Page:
Shin splints can occur for a number of reasons, but they are most prevalent among athletes, particularly beginners. Runners, for instance, who are getting accustomed to long-distance marathons and adjusting to specialized shoes are highly susceptible to the condition. The term “shin splints” (also called tibia stress syndrome) is used to describe severe pain that strikes below the knees. The condition is not limited to athletes, but it’s usually associated with rigorous exercise, especially where the lower body receives most of the impact. It exists in various forms and symptoms can be anything from swelling caused by fluid build-up in the legs (compartment syndrome), to a partial crack in the lower leg (called a stress fracture).
Seasoned athletes who experience shin splints should evaluate their practice or conditioning methods. Chances are problems occur as a consequence of inadequate stretching or improper workout techniques, possibly an unusual amount of strain placed on the dominant leg. Those familiar with the stabbing or throbbing pain caused by shin splints will admit to having felt the sensation near the inner part of the tibia (or shin) or, less commonly, in the outer area of the lower leg (more specifically, the calf muscles).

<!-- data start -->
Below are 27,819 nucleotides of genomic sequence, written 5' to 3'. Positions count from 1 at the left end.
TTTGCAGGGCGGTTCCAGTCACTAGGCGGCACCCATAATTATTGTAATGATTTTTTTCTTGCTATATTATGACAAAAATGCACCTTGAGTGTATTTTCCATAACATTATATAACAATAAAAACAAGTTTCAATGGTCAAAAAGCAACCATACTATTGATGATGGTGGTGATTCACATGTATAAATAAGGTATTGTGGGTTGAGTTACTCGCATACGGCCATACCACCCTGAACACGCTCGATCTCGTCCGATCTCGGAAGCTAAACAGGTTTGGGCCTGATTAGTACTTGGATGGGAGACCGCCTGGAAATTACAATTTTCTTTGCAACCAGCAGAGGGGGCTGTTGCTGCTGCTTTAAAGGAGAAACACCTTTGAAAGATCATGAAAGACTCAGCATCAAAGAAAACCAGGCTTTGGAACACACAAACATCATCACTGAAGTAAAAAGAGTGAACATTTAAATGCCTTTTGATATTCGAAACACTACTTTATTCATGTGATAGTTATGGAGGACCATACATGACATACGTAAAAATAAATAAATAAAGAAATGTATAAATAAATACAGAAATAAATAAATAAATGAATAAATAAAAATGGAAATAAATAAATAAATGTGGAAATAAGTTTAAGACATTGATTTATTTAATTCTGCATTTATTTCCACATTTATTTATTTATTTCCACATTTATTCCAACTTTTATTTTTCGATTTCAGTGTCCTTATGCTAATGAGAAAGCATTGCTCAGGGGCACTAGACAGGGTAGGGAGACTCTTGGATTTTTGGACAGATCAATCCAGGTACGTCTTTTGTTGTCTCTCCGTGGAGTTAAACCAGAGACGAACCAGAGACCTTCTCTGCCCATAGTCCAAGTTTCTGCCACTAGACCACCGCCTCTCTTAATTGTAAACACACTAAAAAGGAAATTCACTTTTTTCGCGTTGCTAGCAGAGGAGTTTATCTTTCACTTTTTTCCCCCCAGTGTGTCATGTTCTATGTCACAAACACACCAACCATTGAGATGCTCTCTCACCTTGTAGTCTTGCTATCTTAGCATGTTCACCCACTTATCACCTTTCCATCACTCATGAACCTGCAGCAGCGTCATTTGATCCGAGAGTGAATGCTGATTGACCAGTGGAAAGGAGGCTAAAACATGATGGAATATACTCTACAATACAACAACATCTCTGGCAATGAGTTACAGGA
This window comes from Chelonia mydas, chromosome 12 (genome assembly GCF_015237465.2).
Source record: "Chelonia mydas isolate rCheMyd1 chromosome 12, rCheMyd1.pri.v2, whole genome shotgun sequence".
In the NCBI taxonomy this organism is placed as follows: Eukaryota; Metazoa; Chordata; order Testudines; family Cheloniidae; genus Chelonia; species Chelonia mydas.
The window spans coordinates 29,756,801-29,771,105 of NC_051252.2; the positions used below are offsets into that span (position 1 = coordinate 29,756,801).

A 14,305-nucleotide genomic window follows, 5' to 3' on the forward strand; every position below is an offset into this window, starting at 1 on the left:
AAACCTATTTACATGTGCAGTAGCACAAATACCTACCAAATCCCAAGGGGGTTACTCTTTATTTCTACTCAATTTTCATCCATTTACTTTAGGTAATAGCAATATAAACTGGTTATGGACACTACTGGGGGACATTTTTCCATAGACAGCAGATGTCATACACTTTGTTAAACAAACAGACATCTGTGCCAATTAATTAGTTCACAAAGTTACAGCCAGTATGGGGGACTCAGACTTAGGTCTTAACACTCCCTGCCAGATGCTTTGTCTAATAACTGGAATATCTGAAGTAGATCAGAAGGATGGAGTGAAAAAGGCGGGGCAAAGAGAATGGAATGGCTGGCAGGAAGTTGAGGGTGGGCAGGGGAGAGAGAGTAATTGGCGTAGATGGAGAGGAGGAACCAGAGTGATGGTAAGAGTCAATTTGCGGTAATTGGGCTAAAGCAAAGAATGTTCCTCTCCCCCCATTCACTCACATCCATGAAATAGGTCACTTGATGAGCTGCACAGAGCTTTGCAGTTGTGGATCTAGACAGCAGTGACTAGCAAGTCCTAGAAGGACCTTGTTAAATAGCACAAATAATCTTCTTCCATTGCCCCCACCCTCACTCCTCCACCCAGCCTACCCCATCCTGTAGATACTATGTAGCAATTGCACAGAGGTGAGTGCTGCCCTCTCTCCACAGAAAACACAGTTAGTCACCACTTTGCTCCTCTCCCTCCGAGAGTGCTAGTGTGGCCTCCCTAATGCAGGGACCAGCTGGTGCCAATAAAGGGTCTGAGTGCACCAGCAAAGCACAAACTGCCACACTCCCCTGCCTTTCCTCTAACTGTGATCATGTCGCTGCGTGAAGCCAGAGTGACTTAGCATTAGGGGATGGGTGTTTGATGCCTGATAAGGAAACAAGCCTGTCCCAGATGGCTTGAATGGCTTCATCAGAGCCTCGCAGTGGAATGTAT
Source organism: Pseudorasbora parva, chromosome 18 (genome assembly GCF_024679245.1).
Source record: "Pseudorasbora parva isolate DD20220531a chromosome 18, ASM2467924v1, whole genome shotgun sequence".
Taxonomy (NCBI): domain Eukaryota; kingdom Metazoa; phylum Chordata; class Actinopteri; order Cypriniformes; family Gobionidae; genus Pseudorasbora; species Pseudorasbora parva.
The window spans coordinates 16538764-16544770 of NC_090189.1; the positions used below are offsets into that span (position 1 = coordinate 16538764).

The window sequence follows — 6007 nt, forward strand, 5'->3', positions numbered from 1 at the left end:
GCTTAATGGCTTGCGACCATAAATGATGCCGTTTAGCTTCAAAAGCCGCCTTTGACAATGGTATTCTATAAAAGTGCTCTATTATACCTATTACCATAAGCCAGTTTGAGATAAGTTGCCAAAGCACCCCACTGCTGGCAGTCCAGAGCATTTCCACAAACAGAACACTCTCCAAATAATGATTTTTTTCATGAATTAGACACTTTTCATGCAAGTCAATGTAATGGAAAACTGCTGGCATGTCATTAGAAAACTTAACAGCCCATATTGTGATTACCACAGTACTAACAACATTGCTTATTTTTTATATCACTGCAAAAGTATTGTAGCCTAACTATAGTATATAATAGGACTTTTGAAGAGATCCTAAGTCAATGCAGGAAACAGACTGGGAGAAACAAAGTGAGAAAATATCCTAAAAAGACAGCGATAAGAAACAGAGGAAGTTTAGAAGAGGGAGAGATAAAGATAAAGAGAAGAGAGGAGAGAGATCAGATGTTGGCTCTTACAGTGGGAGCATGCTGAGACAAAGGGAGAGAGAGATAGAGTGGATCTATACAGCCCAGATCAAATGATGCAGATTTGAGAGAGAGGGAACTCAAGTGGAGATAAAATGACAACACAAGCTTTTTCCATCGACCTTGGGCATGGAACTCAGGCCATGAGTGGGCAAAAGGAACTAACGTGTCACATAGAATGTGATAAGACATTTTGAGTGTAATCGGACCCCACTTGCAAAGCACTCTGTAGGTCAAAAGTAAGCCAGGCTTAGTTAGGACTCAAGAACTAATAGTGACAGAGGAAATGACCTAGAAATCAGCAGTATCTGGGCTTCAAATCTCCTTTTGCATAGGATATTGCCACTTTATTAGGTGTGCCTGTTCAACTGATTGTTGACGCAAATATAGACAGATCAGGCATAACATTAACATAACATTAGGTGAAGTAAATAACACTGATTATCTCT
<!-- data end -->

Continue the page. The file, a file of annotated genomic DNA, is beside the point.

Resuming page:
Doctors can identify activities that trigger shin splints, but what is actually happening in the body when they occur is still a subject of debate. Many researchers agree that stress and inflammation in the lower legs lead to small tears in the tendons, and most runners are probably familiar with the connection between shin splints and running on pavement, especially while wearing cleats. Researchers believe the culprit is repetition during running on a fixed surface for extended periods of time. When the exact amount of force is applied continuously, the body tends to over-exert itself. Another benefit of diversifying running surfaces is teaching the muscles to become accustomed to changes in the workout routine. For instance, if an athlete is forced to compete on an unfamiliar turf for an extended period of time, the process could lead to injury due to attempts by the leg muscles to compensate.
Aside from compartment syndrome, Shin splints are rarely ever caused by acute injuries, like falls or breaks. Similar to most seemingly unprovoked discomfort, they are usually the sum of prolonged strain. The problem should, first, be evaluated by a physician who can assess its severity. Afterward, rest is the most effective remedy. Athletes should never try to work through shin splints. In most cases, the pain goes away within a month, but rare incidents have been known to create serious complications.